Lilly: May 1940
For me the war began, not with Hitler’s invasion of Poland, but with my father’s lie. I was seven at the time, a skinny thing with pigtails and bony knees, dressed in my mother’s lumpy hand-knitted sweaters, a girl who loved her father more than anything.
It was May of 1940, my favorite time of year when the air is filled with the smell of cut grass and lilacs, promising excursions to town and the cafes in the hilly land I called home.
Like any other weekend, my father came home that Friday carrying a heavy briefcase of folders. Only this time, he flung his case in the corner of the hallway like it was a bag of garbage. You have to understand. My father is a neat freak, a man who keeps himself and everything he touches in absolute order. And so even at seven—even before he said those fateful words—I knew something was different.
My father had been named after the German emperor, Wilhelm, and Mutti called him Willi, but to me he was always Vati.
Ignoring me, he hurried into the kitchen, his eyes bright with excitement. “I’ve been drafted.”
At the sink, Mutti abruptly dropped her sponge and stared at him. Her mouth opened, then closed without a sound.
I didn’t understand what he was talking about. I didn’t understand the meaning of a lie, yet I felt it even then. Like others detect an oncoming thunderstorm, pressure builds behind my forehead, a heaviness in my bones. There is something in the way the liar moves, his limbs hang stiffly on the body as if his soul cringes. His look at me is fleeting and there is something artificial in his voice.
At that moment I knew Vati was hiding something from us.
“They want me there Monday. I’ll be a captain.” His voice trembled as he sank into a chair, still wearing his coat and hat.
“But that’s in three days.” Mutti picked up Burkhart, my little brother who was a just a toddler and had begun to whine. “It’s fine,” she soothed as she paced the length of the kitchen, the click-click of her heels like an accusation.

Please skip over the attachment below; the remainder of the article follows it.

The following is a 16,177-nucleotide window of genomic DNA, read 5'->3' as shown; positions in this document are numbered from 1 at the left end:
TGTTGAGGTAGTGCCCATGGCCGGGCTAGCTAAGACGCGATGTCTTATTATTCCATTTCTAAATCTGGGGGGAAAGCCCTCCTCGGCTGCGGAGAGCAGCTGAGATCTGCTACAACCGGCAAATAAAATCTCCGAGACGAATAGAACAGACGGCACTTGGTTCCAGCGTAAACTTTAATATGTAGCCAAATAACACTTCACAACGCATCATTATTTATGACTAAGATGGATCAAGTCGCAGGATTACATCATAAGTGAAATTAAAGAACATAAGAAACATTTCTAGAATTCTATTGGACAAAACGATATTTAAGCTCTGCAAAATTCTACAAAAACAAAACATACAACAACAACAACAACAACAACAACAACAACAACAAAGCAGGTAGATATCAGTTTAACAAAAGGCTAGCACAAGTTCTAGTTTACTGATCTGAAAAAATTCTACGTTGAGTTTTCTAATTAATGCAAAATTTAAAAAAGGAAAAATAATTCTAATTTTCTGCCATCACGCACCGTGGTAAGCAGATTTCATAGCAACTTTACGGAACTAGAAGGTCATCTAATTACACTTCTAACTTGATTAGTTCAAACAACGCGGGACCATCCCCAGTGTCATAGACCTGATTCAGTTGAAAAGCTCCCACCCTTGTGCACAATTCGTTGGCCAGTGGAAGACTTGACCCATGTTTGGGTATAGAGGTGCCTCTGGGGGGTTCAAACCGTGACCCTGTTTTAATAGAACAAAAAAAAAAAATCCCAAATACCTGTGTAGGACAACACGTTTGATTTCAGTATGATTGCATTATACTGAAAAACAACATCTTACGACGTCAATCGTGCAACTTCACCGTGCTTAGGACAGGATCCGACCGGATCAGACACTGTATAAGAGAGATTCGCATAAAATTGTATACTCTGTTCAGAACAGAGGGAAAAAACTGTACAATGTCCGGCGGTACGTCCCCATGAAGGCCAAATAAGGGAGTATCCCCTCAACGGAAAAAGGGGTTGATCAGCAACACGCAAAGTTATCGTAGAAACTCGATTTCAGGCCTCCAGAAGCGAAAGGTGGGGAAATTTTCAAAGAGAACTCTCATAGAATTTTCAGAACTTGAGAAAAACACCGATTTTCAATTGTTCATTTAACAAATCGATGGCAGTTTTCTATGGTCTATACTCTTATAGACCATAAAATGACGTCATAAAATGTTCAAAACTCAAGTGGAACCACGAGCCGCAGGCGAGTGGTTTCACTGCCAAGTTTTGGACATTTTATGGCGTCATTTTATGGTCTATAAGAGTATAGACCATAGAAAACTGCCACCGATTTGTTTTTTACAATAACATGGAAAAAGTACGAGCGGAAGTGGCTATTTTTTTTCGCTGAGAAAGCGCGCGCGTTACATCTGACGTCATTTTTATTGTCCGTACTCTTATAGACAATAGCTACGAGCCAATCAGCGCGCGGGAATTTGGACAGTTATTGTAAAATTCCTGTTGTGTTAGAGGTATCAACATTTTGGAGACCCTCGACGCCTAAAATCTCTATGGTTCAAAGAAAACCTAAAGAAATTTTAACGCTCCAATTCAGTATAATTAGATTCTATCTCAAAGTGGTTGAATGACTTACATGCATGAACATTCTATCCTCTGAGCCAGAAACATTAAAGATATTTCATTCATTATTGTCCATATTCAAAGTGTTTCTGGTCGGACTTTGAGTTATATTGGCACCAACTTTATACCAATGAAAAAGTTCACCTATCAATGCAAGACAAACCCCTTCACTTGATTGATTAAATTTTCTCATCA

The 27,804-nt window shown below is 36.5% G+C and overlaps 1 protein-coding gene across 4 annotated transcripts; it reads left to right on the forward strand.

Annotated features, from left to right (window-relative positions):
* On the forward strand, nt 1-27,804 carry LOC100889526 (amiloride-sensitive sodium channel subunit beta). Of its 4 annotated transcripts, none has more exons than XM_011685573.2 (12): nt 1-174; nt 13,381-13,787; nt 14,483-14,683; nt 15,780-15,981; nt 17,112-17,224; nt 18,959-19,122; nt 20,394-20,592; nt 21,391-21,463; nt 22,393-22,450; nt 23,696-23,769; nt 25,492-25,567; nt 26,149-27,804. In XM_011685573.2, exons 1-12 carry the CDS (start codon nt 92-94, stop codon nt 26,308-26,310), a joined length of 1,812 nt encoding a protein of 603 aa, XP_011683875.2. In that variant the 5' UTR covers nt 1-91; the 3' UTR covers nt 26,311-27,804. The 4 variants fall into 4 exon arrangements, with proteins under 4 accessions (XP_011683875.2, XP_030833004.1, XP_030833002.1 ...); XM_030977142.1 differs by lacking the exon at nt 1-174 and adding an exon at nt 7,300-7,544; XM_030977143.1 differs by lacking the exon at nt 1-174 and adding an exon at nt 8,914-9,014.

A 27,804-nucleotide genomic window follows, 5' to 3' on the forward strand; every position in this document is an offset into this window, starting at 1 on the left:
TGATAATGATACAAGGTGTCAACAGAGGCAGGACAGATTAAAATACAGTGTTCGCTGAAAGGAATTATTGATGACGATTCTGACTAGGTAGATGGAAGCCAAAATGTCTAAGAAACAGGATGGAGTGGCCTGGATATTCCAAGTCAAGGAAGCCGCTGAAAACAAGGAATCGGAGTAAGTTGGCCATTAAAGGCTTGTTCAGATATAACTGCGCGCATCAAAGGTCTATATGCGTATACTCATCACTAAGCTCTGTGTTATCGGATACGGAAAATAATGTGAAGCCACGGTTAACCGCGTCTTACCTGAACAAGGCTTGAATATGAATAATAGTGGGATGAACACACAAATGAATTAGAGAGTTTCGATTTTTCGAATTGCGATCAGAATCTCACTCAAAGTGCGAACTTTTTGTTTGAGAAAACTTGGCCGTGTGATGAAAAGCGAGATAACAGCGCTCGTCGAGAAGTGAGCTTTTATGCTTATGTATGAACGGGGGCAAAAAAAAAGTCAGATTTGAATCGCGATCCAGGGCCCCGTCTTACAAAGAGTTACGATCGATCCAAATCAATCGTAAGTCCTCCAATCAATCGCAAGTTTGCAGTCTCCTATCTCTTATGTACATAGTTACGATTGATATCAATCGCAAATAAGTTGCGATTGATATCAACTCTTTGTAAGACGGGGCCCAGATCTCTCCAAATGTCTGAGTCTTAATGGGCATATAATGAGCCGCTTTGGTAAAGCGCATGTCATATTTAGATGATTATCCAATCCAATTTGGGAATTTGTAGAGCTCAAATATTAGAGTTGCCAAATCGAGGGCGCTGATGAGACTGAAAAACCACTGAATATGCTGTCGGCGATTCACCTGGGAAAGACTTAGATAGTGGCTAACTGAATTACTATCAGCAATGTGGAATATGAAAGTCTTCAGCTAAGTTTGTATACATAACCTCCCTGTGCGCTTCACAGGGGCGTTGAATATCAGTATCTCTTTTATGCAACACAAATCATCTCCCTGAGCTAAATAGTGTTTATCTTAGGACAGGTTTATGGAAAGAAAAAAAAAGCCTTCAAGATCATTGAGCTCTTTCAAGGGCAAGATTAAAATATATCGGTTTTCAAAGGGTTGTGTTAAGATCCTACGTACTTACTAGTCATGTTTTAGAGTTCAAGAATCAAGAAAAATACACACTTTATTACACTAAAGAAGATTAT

I frowned and moved closer to my father. Since my brother’s birth, Mutti had been spending every minute with the baby. No matter how well I behaved, how I did what she asked, I rarely succeeded drawing her eyes away from my brother. It annoyed me to no end that I couldn’t stop myself from trying.
“Vati, where are you going?” I asked, secure in the knowledge that my little brother wouldn’t draw away his attention.
My father’s cheeks glowed with excitement. As if he hadn’t heard me, he rushed back into the hallway and knelt in front of the wardrobe. I followed.
One door gaped open, revealing a gray military uniform. He was rummaging below.
“What are you looking for?”
“Just a minute.” He emerged with a pair of shiny black boots.
He knelt at my level and to this day I remember smelling the cologne he used every morning, a mix of spice and citrus.
“I am packing.”
“Where are you going?” Vati had never been away, not even for one night. In fact, he and Mutti had strict routines, and these were dictated by the clock. We ate every night at six thirty sharp. Even on Sundays. Breakfast was at seven in the morning. Clothes never ever lay on the floor, each item brushed and aired and returned to its spot in the closet. Life was laid out in rules, washing hands before dinner, carrying a clean handkerchief at all times and always, always looking spotless when leaving the house.
He smoothed the pants of his uniform. “I’ll be helping out in the war.”
“Will you be back for my birthday?” My birthday was on June fourth and I worried about our customary visits to town. In the window of Wiesner, our local toy store, I’d discovered a Schildkröt doll. Her name was Inge and I wanted her badly. Vati said she looked just like me, with blond hair and this pretty red-checkered dress with a white apron and white patent shoes you could take off.
As Vati lifted me in the air and turned in a circle, I shrieked in surprise and delight. I was flying.
“They want me after all! With all my experience, they should be glad.”